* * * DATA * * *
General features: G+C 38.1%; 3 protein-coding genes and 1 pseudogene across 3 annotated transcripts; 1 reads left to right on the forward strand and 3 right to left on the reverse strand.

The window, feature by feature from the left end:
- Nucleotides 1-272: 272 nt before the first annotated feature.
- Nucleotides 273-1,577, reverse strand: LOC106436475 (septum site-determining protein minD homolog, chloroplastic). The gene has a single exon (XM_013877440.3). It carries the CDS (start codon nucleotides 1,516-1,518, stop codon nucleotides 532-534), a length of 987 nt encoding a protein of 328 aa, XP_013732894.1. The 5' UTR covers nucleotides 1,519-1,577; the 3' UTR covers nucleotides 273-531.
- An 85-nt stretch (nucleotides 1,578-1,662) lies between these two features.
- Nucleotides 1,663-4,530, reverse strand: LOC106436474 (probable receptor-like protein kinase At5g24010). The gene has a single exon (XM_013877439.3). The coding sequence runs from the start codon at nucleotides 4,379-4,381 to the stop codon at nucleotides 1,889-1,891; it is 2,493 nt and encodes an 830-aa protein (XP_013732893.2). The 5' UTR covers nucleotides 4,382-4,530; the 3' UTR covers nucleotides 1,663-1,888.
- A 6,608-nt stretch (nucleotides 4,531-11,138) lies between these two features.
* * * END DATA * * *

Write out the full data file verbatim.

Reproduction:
General features: G+C 38.1%; 3 protein-coding genes and 1 pseudogene across 3 annotated transcripts; 1 reads left to right on the forward strand and 3 right to left on the reverse strand.

The window, feature by feature from the left end:
- Nucleotides 1-272: 272 nt before the first annotated feature.
- Nucleotides 273-1,577, reverse strand: LOC106436475 (septum site-determining protein minD homolog, chloroplastic). The gene has a single exon (XM_013877440.3). It carries the CDS (start codon nucleotides 1,516-1,518, stop codon nucleotides 532-534), a length of 987 nt encoding a protein of 328 aa, XP_013732894.1. The 5' UTR covers nucleotides 1,519-1,577; the 3' UTR covers nucleotides 273-531.
- An 85-nt stretch (nucleotides 1,578-1,662) lies between these two features.
- Nucleotides 1,663-4,530, reverse strand: LOC106436474 (probable receptor-like protein kinase At5g24010). The gene has a single exon (XM_013877439.3). The coding sequence runs from the start codon at nucleotides 4,379-4,381 to the stop codon at nucleotides 1,889-1,891; it is 2,493 nt and encodes an 830-aa protein (XP_013732893.2). The 5' UTR covers nucleotides 4,382-4,530; the 3' UTR covers nucleotides 1,663-1,888.
- A 6,608-nt stretch (nucleotides 4,531-11,138) lies between these two features.